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 Post subject: To the pipeline Obama says no but
 Post Posted: Sun Jan 29, 2012 8:46 am 
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Earlier this week, Stimulus beneficiary Evergreen Energy bit the dust. Then, Ener1, a manufacturer of batteries for electric vehicles and recipient of Stimulus largesse, filed for bankruptcy. And today, the Las Vegas Sun reports that Amonix, Inc., a manufacturer of solar panels that received $5.9 million from the Porkulus, will cut two-thirds of its workforce, about 200 employees, only seven months after opening a factory in Nevada. Also, one word...Solyndra.

I myself am gonna invest in a Chevy Volt. Oh wait...

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 Post subject: Re: To the pipeline Obama says no but
 Post Posted: Tue Jan 31, 2012 8:07 pm 
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*crickets*

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 Post subject: Re: To the pipeline Obama says no but
 Post Posted: Thu Feb 02, 2012 4:42 pm 
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kate e parker wrote:
*crickets*



It didn't appear to me that you were looking for a discussion here.


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 Post subject: Re: To the pipeline Obama says no but
 Post Posted: Fri Feb 03, 2012 8:42 am 
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Valerie Molinski wrote:
It didn't appear to me that you were looking for a discussion here.


the internet gods have spoken

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 Post subject: Re: To the pipeline Obama says no but
 Post Posted: Fri Feb 03, 2012 9:19 am 
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kate e parker wrote:
Valerie Molinski wrote:
It didn't appear to me that you were looking for a discussion here.


the internet gods have spoken


You're giving yourself too much credit, I think.


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 Post subject: Re: To the pipeline Obama says no but
 Post Posted: Fri Feb 03, 2012 10:00 am 
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Quote:
You're giving yourself too much credit, I think.


you think therefore you are.

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 Post subject: Re: To the pipeline Obama says no but
 Post Posted: Sat Feb 04, 2012 11:50 am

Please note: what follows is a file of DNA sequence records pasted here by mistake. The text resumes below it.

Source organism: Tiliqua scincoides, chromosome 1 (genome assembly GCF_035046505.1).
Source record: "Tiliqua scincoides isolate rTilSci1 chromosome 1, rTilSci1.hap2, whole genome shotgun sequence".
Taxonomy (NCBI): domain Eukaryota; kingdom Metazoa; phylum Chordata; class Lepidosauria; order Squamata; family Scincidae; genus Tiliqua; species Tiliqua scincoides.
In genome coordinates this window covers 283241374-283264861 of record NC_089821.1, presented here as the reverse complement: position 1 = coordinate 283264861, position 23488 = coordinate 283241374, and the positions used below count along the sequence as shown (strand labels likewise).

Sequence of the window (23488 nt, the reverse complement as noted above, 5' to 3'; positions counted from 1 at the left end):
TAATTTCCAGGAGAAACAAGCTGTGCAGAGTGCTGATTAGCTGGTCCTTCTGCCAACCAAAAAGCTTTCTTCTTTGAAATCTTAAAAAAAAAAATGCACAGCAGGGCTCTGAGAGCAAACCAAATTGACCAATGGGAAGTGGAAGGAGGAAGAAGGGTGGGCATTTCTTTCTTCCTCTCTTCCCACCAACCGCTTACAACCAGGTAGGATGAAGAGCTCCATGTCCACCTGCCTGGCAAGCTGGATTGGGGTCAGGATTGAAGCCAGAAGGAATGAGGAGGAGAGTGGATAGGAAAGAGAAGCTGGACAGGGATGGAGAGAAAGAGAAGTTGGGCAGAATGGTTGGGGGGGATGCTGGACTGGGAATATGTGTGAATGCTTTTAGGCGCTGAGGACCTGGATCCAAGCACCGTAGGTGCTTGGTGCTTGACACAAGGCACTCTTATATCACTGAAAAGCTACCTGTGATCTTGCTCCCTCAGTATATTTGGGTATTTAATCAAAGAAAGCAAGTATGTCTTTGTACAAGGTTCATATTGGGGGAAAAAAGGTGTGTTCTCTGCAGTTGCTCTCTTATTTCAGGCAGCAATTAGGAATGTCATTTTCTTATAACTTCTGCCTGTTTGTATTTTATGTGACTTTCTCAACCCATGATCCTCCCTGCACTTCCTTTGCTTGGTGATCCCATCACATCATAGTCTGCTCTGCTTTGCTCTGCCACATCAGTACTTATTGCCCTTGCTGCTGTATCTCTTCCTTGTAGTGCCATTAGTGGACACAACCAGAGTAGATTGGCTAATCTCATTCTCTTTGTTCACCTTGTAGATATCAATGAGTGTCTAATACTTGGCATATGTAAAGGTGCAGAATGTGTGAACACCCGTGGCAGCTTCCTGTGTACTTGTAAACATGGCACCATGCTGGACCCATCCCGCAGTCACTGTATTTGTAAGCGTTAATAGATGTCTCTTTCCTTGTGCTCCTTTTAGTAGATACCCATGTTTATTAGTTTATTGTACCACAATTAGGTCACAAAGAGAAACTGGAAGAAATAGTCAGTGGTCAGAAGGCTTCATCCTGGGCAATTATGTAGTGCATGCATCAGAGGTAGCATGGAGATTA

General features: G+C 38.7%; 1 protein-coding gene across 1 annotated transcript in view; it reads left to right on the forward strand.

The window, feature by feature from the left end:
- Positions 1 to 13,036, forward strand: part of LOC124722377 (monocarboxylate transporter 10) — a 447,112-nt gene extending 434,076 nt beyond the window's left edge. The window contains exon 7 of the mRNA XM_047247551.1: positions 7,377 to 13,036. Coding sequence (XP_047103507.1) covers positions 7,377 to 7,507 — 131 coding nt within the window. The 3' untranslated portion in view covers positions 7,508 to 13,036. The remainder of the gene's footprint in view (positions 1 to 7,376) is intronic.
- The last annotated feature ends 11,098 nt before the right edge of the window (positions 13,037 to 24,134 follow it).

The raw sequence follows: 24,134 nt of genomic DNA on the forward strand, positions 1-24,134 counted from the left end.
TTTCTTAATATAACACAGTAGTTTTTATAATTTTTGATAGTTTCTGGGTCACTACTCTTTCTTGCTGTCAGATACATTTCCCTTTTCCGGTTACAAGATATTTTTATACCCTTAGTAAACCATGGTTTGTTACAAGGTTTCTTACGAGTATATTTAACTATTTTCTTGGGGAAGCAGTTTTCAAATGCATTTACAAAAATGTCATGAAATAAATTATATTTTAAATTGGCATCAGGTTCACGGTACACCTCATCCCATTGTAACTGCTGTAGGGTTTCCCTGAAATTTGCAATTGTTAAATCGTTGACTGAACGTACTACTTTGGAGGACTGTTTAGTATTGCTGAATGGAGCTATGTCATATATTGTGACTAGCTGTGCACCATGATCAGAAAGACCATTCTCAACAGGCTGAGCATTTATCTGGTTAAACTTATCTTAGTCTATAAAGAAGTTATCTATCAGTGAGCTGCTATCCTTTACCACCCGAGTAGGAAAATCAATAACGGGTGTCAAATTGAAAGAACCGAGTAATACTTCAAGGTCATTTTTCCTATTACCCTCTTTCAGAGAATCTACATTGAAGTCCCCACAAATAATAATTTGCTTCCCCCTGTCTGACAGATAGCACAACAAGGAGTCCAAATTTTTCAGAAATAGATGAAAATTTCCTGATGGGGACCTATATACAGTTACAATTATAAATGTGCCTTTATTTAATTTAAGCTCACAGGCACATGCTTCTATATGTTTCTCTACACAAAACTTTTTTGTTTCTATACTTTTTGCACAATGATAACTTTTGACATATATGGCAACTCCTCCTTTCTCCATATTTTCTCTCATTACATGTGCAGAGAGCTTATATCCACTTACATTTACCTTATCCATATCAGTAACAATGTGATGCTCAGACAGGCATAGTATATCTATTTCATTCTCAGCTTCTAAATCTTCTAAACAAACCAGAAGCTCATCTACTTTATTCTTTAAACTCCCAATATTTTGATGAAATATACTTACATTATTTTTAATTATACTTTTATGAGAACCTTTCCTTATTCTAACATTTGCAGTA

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all oil imported from Canada should go to refineries built North of the 38 degree north parallel line. The Pipeline is a powerplay by monopolist texas oil refineries and a political power play by the folks in that region who want to have that much more power.

just the same, if the pipeline is built from Canada to Texas, the state and federal governments will end up shelling out tens of billions of dollars to mitigate through and around existing infrastructure. that is just the way these things end up working.

to the extent that solar devices are not "commercially viable", this is no different than nearly every other consumer good and technological good for sale in the united states. for the same reasons. The Dollar is backed by the physical economic activity of the united states. manufacturing and agriculture. so, when you buy a bag of potato chips for a dollar, you are getting a dollars worth of potato chips.

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 Post subject: Re: To the pipeline Obama says no but
 Post Posted: Wed Feb 15, 2012 4:52 pm 
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Renewable energy sources aren't in high demand because either they're doing it wrong, the technology isn't there yet, or they have resistance from existing energy producers and their friends in government. The last part will go away in one hell of a hurry if the price is right on a new source of energy. Are you saying that renewable energy groups arent worth fleshing out because some of them failed? Because they are going to fail until we get wise to the fact that we need to start working harder to figure it out.